of interest is `cal_fat`

in the `dairy_queen`

dataset. Then, we use `stat_qq()`

to draw the qq plot based on our sample. Finally, we use `stat_qq_line()`

to add a diagonal reference line to the plot, which shows us where our points would fall if the data were perfectly normal.

The plot for Dairy Queen’s calories from fat shows points that tend to follow a diagonal line line but with some errant points towards the upper tail. You’re left with the same problem that we encountered with the histogram above: how close is close enough?

A useful way to address this question is to rephrase it as: what do qq-plots look like for data that I *know* came from a normal distribution? We can answer this by simulating data from a normal distribution using `rnorm`

. Don’t worry about a random seed here; this lab does not require everyone to get the exact same answers.

The first argument indicates how many numbers you’d like to generate, which we specify to be the same number of menu items in the `dairy_queen`

data set using the `nrow()`

function. The last two arguments determine the mean and standard deviation of the normal distribution from which the simulated sample will be generated. You can take a look at the shape of our simulated data set, `sim_norm`

, as well as its Q-Q plot.

- Make a Q-Q plot of
`sim_norm`

. Do all of the points fall on the line? How does this plot compare to the Q-Q plot for the real data? (Since`sim_norm`

is not a dataframe, set`data = NULL`

and then set`sample = sim_norm`

.)

Even better than comparing the original plot to a single plot generated from a normal distribution is to several different random normal plots. We have written a custom function that will allow you to do this called `qqnormsim`

. The first line of code will download the custom function for you (you should see it appear in your environment) and the second line of code runs the code. It shows the Q-Q plot corresponding to the original data in the top left corner, and the Q-Q plots of 8 different simulated normal data. It may be helpful to click the zoom button in the plot window.

```
source("https://anna-neufeld.github.io/Stat311/oiLabs/Week5/qqnormsim.R")
qqnormsim(sample = cal_fat, data = dairy_queen)
```

**Quiz Question:**Does the normal Q-Q plot for the calories from fat at Dairy Queen look similar to the plots created for the simulated data? That is, do the plots provide evidence that the calories from fat at Dairy Queen are*nearly normal*?- Yes
- No

Create the same plot with

`qqnormsim`

, but for the McDonalds data.**Quiz Question:**Does the normal Q-Q plot for the calories from fat at McDonalds look similar to the plots created for the simulated data? That is, do the plots provide evidence that the calories from fat at McDonalds are*nearly normal*?- Yes
- No

Now you have seen that histograms and qqplots are good ways to judge whether or not a variable is normally distributed. While there is no hard and fast rule for determining if a variable is `close enough`

to a normal distribution, by comparing the qqplot of our variable to qqplots of randomly generated variables that *we know are normally distributed*, we can get a pretty good sense. Why should we care if a variable is normally distributed?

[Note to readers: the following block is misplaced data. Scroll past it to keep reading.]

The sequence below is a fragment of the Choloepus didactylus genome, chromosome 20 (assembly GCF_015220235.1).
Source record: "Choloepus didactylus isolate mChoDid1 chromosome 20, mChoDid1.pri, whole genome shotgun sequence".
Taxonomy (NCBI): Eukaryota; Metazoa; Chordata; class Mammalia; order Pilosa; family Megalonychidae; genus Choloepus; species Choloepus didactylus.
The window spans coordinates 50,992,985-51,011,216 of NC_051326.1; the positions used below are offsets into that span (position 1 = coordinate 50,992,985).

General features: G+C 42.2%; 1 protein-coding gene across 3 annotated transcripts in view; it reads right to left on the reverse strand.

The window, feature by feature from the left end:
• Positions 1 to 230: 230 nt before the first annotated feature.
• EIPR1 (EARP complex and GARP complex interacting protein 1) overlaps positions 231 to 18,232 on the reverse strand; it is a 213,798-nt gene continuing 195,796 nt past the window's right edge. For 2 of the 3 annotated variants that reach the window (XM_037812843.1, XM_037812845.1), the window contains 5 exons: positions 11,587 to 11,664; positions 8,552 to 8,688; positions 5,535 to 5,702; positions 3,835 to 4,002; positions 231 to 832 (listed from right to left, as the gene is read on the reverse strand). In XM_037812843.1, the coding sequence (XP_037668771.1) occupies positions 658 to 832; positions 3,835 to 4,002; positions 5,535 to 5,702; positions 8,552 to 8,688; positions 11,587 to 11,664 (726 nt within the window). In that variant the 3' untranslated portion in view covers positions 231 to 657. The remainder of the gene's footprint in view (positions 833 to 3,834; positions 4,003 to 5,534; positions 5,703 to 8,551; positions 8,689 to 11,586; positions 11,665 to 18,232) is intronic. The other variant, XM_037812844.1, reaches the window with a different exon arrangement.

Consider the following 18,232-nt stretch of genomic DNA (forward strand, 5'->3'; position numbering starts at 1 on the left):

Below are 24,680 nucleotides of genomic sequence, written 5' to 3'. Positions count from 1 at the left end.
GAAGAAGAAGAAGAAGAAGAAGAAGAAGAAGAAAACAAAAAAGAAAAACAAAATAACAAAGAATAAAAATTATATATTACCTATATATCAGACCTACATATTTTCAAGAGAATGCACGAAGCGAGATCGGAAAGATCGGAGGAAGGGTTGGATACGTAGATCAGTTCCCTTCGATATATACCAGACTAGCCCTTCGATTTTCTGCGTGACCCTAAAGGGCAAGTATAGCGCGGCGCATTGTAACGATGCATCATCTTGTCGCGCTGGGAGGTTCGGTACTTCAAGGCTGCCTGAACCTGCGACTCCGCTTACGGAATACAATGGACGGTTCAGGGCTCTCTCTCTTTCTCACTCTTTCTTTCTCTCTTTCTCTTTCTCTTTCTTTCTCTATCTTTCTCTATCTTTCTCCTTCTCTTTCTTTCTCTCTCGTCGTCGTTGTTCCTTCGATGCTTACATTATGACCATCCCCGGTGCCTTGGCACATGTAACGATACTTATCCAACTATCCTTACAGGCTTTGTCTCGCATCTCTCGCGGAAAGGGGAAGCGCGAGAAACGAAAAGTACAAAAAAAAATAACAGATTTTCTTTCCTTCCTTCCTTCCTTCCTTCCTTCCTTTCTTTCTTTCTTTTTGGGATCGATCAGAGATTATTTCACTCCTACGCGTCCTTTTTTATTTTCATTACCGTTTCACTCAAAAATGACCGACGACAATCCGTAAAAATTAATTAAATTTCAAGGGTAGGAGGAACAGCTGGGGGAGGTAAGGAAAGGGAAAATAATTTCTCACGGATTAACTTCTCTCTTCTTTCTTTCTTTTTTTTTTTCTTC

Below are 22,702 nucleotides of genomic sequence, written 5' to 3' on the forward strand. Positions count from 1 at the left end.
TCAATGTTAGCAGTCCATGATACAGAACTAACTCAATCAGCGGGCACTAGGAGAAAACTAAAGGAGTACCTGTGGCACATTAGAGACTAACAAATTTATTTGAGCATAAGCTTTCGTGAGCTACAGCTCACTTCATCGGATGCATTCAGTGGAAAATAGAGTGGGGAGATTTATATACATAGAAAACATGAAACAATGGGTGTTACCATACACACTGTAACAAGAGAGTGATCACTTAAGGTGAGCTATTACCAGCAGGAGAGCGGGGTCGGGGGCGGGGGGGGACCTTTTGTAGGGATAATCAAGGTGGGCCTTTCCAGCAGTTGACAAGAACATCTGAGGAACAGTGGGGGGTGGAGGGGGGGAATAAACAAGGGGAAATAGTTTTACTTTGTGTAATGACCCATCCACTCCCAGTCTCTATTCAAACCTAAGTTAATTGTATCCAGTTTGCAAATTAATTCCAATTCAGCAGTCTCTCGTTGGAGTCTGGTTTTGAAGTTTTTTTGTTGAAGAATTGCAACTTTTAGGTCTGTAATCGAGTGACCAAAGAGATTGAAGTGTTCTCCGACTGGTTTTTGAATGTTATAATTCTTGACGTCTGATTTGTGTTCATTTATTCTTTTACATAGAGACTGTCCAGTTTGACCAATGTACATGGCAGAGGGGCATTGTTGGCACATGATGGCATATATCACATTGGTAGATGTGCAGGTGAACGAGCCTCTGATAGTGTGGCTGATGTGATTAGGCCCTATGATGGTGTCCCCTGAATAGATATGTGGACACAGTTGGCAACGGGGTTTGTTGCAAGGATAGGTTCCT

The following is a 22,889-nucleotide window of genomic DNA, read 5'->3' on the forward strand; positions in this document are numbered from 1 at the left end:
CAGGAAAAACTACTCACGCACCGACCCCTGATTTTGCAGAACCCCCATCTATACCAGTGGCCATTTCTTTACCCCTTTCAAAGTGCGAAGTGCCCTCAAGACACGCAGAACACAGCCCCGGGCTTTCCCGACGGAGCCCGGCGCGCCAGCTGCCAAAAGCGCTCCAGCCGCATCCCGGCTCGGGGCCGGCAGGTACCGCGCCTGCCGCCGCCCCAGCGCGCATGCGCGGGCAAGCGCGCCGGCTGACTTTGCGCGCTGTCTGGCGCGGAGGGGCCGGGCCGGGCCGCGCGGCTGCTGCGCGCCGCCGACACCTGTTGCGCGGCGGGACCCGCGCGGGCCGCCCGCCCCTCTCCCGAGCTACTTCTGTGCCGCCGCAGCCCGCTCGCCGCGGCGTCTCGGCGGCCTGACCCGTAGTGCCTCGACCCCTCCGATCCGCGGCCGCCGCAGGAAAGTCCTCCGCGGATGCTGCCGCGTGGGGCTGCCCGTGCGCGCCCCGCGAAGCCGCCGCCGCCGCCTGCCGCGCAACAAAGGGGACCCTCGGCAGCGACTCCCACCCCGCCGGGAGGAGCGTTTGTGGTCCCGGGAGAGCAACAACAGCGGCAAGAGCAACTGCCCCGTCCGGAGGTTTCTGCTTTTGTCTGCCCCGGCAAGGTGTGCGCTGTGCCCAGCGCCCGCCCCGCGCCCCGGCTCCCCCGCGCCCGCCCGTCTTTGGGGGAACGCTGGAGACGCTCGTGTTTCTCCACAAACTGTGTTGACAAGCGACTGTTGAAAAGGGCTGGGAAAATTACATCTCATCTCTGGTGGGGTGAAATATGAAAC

It turns out that statisticians know a lot about the normal distribution. Once you decide that a random variable is approximately normal, you can answer all sorts of questions about that variable related to probability. Take, for example, the question of, “What is the probability that a randomly chosen Dairy Queen product has fewer than 500 calories from fat?”

One way to answer this question is to calculate an **empirical** probability. In other words, we can just count the proportion of Dairy Queen items on the menu that had fewer than 500 calories from fat.

**Quiz Question**Write code that computes the**empirical probability**that an item on the Dairy Queen menu has fewer than 500 calories from fat and report the answer. Round your answer to 4 decimal places. One approach is to use`filter`

to find the items that have fewer than 500 calories from fat, count the number of items, and then divide this by the total number of rows in the dataset.

While the empirical method is useful, it does not necessarily tell us what to expect if Dairy Queen adds 10 new items to the menu tomorrow. If Dairy Queen adds 10 new items, the the fraction with fewer than 500 cals will change slightly, but we might assume that the data are still coming from the same distribution.

If we assume that the calories from fat from Dairy Queen’s menu are normally distributed (a close approximation is also okay), we can find the **theoretical probability** that an item has less than 500 calories from fat by calculating a Z score and consulting a Z table (also called a normal probability table). In R, this is done in one step with the function `pnorm()`

.

Note that the function `pnorm()`

gives the area under the normal curve below a given value, `q`

, with a given mean and standard deviation.

Although the empirical and theoretical probabilities are not exactly the same, they are reasonably close. The closer that your distribution is to being normal, the closer your theoretical and empirical probabilities will be (assuming that your sample size is relatively large).

**Quiz Question:**What is the theoretical probability that a Dairy Queen item has**more**than 500 calories from fat? Round your answer to 4 decimal places.**Quiz Question**Use pnorm to find the theoretical probability that a Dairy Queen item has between 400 and 600 calories from fat. Report your answer to 4 decimal places.*Hint: you will probably need to use the pnorm function twice*.Suppose that we had not bothered to check a histogram and we blithely assumed that the McDonald’s calories from fat were normally distributed, with mean and sd equal to the mean and the sd of the mcdonalds data. Compute the empirical and theoretical probabilities that a McDonald’s menu item has more than 900 calories from fat. How closely do they match?